Operational Applications of Standup Meetings

April 23, 2012

The standup meeting is a hallmark of Agile. To recap, the standup meeting, sometimes called the “daily scrum,” is named so due to the attendees physically standing during the meeting. By its very nature, the standup meeting is intended to communicate status information very quickly as the meetings are timeboxed so that participants get to the point. On the typical Agile team, these meetings are held daily to recap the previous day’s work and to establish the upcoming daily workload for the team. But there are opportunities for standup meetings to be employed in an operational capacity that can be extremely valuable to many types of organizations. Below are a few examples.

  1. Use the standup meeting format for a weekly check-in meeting for your operational teams. Particularly in IT, the functional teams responsible for operational support in a particular area such as network, mainframe, or desktop support often operate in their own ticket or problem queue and may not know what others on their team are working on. To establish priorities, identify and eliminate redundant effort, and assign backlog items to team members, the standup meeting at the beginning week can be a valuable tool for the manager or team lead to accomplish these goals. The manager also gets to hear of any issues related to these tasks and priorities and clear any roadblocks for their team members.
  2. For problem management of a production-related issue. When multiple teams are involved in the diagnosis and correction of a production problem, the standup meeting is one way to get everyone together for a quick exchange of information. Time is of the essence when there are production problems in any industry because these typically translate to lost revenue. The typical conference room meeting takes your most important team members away from the task of identifying and correcting the problem. However, there is much value in having your critical staff talk early in the process instead of swapping texts or emails wasting precious time. This standup meeting might be held online if your team is geographically dispersed or it may be face-to-face as long as it does not impede progress towards problem resolution.
  3. Recognition and reward time. The standup meeting is a perfect medium to get a team together for celebrations. Topics should include both individual and team achievements for maximum effectiveness. This type of short session is the ideal way to give your team that boost to get them through the week. While an email also communicates the point, there is nothing more effective than public praise and recognition to inspire your team to reach their full potential.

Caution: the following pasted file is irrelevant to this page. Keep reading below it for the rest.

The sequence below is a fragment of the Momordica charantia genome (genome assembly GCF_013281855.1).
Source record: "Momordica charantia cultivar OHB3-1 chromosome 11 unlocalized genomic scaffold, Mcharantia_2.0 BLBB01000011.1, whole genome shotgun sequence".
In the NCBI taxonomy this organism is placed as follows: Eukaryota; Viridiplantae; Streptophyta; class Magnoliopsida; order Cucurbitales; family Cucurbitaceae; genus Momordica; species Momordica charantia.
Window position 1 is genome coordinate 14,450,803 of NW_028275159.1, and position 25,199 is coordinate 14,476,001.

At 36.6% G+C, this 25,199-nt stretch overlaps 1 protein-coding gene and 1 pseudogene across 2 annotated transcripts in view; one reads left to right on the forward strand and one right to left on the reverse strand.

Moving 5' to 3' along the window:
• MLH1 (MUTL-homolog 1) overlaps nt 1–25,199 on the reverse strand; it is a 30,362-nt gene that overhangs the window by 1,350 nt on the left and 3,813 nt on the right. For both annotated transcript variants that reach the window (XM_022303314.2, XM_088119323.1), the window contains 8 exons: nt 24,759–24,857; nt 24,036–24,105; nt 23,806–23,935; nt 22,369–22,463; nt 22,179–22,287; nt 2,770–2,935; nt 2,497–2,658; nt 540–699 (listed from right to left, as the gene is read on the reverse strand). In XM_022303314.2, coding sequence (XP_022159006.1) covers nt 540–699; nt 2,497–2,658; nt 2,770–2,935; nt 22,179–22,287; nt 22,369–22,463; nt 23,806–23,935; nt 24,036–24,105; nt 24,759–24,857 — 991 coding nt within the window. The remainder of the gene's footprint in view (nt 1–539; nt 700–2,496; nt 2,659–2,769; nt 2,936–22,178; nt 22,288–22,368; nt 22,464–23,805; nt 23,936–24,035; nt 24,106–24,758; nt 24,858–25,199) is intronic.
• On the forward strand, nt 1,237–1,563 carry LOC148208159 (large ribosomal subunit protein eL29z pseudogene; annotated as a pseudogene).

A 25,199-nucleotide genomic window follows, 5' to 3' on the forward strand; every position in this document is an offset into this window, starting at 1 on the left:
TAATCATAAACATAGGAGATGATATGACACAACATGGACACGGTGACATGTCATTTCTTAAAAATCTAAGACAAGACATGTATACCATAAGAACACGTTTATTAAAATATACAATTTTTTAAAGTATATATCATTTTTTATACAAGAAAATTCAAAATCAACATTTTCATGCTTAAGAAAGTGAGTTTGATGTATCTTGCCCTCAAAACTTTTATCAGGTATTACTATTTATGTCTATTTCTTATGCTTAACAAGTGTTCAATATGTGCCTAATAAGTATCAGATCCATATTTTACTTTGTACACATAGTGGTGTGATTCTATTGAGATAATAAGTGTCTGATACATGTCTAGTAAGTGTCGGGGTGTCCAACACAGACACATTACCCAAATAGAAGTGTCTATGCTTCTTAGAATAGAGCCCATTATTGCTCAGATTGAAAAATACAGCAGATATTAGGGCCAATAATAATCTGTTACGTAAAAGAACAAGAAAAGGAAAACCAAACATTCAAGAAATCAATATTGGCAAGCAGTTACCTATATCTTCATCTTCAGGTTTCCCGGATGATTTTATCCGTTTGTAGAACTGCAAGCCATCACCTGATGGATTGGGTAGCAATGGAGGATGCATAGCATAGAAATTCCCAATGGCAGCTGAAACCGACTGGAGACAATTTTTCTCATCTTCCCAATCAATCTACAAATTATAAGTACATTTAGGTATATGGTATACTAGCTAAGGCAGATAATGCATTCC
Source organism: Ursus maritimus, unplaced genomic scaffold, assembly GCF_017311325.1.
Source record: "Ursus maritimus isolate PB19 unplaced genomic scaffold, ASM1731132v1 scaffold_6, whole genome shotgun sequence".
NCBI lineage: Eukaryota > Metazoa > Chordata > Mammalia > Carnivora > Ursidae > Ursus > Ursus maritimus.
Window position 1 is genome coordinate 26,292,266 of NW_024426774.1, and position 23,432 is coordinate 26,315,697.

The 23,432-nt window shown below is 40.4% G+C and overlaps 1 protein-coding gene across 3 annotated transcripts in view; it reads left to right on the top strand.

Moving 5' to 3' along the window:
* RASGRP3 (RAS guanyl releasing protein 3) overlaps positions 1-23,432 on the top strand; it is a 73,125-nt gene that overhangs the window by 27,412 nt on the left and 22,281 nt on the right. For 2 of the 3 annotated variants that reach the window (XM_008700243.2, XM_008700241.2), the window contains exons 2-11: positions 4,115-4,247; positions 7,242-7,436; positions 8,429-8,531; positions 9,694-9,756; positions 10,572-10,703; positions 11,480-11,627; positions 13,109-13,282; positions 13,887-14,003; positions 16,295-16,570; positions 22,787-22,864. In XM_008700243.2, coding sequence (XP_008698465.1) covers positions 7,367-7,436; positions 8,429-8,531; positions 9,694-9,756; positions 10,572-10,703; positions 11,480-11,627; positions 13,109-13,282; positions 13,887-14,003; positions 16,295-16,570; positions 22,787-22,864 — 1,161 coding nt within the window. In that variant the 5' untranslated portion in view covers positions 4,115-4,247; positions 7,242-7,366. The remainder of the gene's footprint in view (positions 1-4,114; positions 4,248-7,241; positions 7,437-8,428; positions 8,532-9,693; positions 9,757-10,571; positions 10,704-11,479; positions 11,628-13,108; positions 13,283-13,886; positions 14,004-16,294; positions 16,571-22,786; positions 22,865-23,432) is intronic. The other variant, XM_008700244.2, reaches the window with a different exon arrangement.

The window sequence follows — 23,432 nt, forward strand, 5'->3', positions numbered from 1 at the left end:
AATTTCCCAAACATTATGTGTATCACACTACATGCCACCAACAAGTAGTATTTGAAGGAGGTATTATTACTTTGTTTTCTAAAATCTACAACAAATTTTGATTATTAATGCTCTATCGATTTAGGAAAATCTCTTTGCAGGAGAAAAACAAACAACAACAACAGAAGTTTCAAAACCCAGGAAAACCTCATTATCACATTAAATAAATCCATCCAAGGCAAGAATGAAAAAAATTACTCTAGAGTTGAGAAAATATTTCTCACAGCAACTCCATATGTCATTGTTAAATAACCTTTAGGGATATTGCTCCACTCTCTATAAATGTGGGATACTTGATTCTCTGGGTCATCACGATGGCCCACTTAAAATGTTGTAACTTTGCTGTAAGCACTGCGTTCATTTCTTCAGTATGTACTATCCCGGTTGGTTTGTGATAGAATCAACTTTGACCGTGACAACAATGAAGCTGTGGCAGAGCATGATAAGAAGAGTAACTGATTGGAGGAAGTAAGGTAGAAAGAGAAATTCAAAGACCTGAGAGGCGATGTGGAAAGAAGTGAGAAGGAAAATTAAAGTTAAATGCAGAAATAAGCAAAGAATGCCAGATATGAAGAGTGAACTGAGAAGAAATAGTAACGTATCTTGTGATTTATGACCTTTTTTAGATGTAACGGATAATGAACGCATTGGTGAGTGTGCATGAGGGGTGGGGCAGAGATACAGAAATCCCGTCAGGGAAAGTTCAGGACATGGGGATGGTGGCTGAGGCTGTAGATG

4. Communication of daily operational variances. Prior to the beginning of a shift or daily opening of a business, some types of organizations benefit from a briefing for all staff members. Think about a restaurant communicating its daily specials to their team, or an amusement park, acting group, or some other music or theatrical performance company reviewing the program for the day. Even a manufacturing firm could benefit from this type of meeting to review a daily quota, communicate the foremen and shift supervisor personnel to the group, or provide some other quick-hit information for the team as a whole. This type of standup meeting needs to remain focused on the upcoming business day or operational shift for maximum effectiveness.
  5. Check and correct, validation and verification, or other quality-related activities are suited for the standup meeting. For example, let’s say that the shift foremen in our manufacturing facility are responsible for different stages of a production process. The foremen might meet briefly every hour to review defects, bottlenecks, or other issues related to the day’s production and decide what adjustments need to be made to correct those problems. The standup meeting is the venue of choice because it remains informal, it happens very quickly, and it ensures that leadership communicates regularly to reach the overall goals for the shift.

Do you agree with these applications of standup meetings? How have you observed the standup or scrum meeting to be effective outside of Agile project management? What potential applications could you add to this list? So that others may benefit from your expertise, please share your comments!



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